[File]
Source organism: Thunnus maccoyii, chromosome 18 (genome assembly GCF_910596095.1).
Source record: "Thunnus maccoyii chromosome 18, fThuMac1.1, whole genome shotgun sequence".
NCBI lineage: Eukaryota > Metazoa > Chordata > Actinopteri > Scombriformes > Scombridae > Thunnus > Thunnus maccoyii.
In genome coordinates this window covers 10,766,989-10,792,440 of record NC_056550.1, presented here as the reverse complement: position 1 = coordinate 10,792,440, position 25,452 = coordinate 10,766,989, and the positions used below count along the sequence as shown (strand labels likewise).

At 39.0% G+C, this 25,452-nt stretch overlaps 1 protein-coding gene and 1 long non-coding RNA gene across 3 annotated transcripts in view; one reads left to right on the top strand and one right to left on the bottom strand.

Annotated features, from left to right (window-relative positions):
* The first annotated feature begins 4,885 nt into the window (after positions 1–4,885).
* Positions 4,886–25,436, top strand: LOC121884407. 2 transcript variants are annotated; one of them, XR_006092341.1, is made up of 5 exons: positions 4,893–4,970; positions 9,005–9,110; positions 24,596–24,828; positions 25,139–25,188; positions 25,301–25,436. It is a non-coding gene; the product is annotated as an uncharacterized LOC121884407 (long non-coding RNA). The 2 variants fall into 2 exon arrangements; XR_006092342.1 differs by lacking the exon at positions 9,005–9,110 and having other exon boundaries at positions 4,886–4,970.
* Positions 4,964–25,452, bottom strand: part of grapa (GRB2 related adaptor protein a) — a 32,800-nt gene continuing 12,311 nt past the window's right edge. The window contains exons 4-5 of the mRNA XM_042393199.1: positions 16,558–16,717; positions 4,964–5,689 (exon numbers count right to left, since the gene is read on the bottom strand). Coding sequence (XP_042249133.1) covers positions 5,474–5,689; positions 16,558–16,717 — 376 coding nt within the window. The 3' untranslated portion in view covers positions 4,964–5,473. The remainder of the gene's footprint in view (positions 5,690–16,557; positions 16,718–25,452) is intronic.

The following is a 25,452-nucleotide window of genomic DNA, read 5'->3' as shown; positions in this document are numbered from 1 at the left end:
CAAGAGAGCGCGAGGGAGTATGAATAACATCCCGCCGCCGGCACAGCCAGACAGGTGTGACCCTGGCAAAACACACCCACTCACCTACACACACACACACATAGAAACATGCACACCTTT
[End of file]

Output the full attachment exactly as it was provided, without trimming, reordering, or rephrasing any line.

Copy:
Source organism: Thunnus maccoyii, chromosome 18 (genome assembly GCF_910596095.1).
Source record: "Thunnus maccoyii chromosome 18, fThuMac1.1, whole genome shotgun sequence".
NCBI lineage: Eukaryota > Metazoa > Chordata > Actinopteri > Scombriformes > Scombridae > Thunnus > Thunnus maccoyii.
In genome coordinates this window covers 10,766,989-10,792,440 of record NC_056550.1, presented here as the reverse complement: position 1 = coordinate 10,792,440, position 25,452 = coordinate 10,766,989, and the positions used below count along the sequence as shown (strand labels likewise).

At 39.0% G+C, this 25,452-nt stretch overlaps 1 protein-coding gene and 1 long non-coding RNA gene across 3 annotated transcripts in view; one reads left to right on the top strand and one right to left on the bottom strand.

Annotated features, from left to right (window-relative positions):
* The first annotated feature begins 4,885 nt into the window (after positions 1–4,885).
* Positions 4,886–25,436, top strand: LOC121884407. 2 transcript variants are annotated; one of them, XR_006092341.1, is made up of 5 exons: positions 4,893–4,970; positions 9,005–9,110; positions 24,596–24,828; positions 25,139–25,188; positions 25,301–25,436. It is a non-coding gene; the product is annotated as an uncharacterized LOC121884407 (long non-coding RNA). The 2 variants fall into 2 exon arrangements; XR_006092342.1 differs by lacking the exon at positions 9,005–9,110 and having other exon boundaries at positions 4,886–4,970.
* Positions 4,964–25,452, bottom strand: part of grapa (GRB2 related adaptor protein a) — a 32,800-nt gene continuing 12,311 nt past the window's right edge. The window contains exons 4-5 of the mRNA XM_042393199.1: positions 16,558–16,717; positions 4,964–5,689 (exon numbers count right to left, since the gene is read on the bottom strand). Coding sequence (XP_042249133.1) covers positions 5,474–5,689; positions 16,558–16,717 — 376 coding nt within the window. The 3' untranslated portion in view covers positions 4,964–5,473. The remainder of the gene's footprint in view (positions 5,690–16,557; positions 16,718–25,452) is intronic.

The following is a 25,452-nucleotide window of genomic DNA, read 5'->3' as shown; positions in this document are numbered from 1 at the left end:
CAAGAGAGCGCGAGGGAGTATGAATAACATCCCGCCGCCGGCACAGCCAGACAGGTGTGACCCTGGCAAAACACACCCACTCACCTACACACACACACACATAGAAACATGCACACCTTT